(Gas or Electric) Landing an Aircraft that Glides 32-to-1Motorgliders have various forms of appeal. Some folks are enticed by taking one of these machines aloft and seeing how long they can work the air without a power source. I am one who enjoys that kind of flying challenge. Other folks respect that capability but mostly want to fly the aircraft as an efficient cross-country cruiser, one that has a great safety advantage by virtue of its long reach, should the engine go quiet on the pilot. The challenge with such a long gliding performance is getting one of these special flying machines on the ground without having a three-mile-long runway. Motorgliders come with the controls to handle them safely. However, pilots have to learn some new tricks. Here's how the factory pilots the expert Phoenix pilots say to conduct landing. "The Phoenix motorglider is a taildragger with a twist. The tailwheel is controlled by the rudder pedals via cables to the rudder and steel rods connecting the rudder to the wheel. The tailwheel never “breaks free” or castors. Also, the main wheel disc brakes are controlled by a lever on the left control stick, which operates both main wheel brakes equally when used; no differential braking. "Phoenix can be landed using the three-point or wheel landing. Wheel landings (landing on the mains and then holding the tailwheel off until speed is reduced) are easier and can be made with more precision than three-point landings but the three-point landing is critical when there is a crosswind blowing (because the tailwheel is on the ground and tracking can be controlled with the rudder pedals). "The 15 meter (49 foot) wingtips give the Phoenix a 32:1 glide ratio, which means a lot of float or ground effect. Begin with the 11 meter (36 foot) wingtips that produce a 20:1 glide, which reduces ground effect and the amount of patience required by a learning pilot. "When the spoilers are fully deployed after touchdown with the short tips, the plane remains planted on the ground with less chance of a bounce even if the plane touches down with extra energy. "Landings involve the same techniques with long or short tips with one major difference. With the long tips and fully deployed spoilers, there is still enough wing producing lift to be able to enter ground effect and make a normal landing. However, there is not enough lift produced with the short tips with full spoilers, so we never enter ground effect with full spoilers with the short tips. We initially teach using a half-spoiler landing technique for both 15 meter and 11 meter spans." If not satisfied with the landing aproach, Phoenix experts say to go around. "Close the spoilers and add full power. Phoenix climbs fast and gets you out of the danger zone in a hurry. A balked landing and go-around is a tool every pilot should have and be ready to use." Once on the ground, they say to "keep about one pound of force on each rudder pedal to keep them aligned in the neutral position. Apply very light pressure to one side or the other for directional control. It only takes very small adjustments on the rudder pedals when the plane is rolling at 40 knots. Keep the spoilers full open until clear of the runway. When doing touch and goes, don’t be too quick to close the spoilers on the go or you may get airborne unexpectedly or lose control directionally as the tailwheel comes back off the ground. Slow way down to 20 knots or so before closing the spoilers and adding power for another take-off," finished the experts. Once you feel entirely comfortable with landing one of these flat-gliding aircraft, you're ready to go up aloft and use that magic to your benefit. Think of it this way: A 15 meter (49 foot) wingspan Phoenix generates a 32-to-1 glide. That means if you are up only 2,000 feet above the surface, you can still glide more than 10 miles before you're on the ground. That's a safety margin every pilot can appreciate, even if you have to train a little bit to use it effectively.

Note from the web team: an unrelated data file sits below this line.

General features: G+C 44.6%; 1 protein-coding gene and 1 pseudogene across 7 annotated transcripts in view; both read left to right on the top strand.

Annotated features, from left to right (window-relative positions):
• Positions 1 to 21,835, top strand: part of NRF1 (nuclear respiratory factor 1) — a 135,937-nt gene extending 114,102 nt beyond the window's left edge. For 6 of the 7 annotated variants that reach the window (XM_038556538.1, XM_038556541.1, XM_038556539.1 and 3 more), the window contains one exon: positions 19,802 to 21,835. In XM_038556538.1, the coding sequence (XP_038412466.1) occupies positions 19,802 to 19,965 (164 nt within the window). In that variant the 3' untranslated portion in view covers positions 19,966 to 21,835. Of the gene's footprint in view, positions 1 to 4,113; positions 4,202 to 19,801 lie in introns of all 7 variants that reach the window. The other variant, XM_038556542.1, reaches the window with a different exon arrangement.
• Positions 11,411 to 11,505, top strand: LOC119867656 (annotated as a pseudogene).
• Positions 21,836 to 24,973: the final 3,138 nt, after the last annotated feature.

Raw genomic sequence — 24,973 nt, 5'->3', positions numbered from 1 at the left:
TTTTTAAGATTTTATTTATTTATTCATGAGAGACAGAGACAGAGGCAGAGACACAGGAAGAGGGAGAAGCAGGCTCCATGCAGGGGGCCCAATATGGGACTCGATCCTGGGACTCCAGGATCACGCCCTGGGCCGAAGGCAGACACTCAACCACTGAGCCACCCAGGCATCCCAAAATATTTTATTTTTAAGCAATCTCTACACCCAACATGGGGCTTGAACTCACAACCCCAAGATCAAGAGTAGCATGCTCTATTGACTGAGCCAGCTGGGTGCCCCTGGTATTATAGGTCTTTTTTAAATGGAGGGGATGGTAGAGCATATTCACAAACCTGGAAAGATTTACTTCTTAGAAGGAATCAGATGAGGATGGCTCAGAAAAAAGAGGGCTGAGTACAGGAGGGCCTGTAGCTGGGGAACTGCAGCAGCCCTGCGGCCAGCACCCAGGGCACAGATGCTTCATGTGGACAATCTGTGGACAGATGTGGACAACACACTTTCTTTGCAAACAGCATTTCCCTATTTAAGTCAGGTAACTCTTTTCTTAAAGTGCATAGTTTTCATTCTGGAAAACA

- Phoenix Air USA, contact info and all content on this website
- Article on ePhoenix with electric motor propulsion, on this website
- Watch here for new info… shortly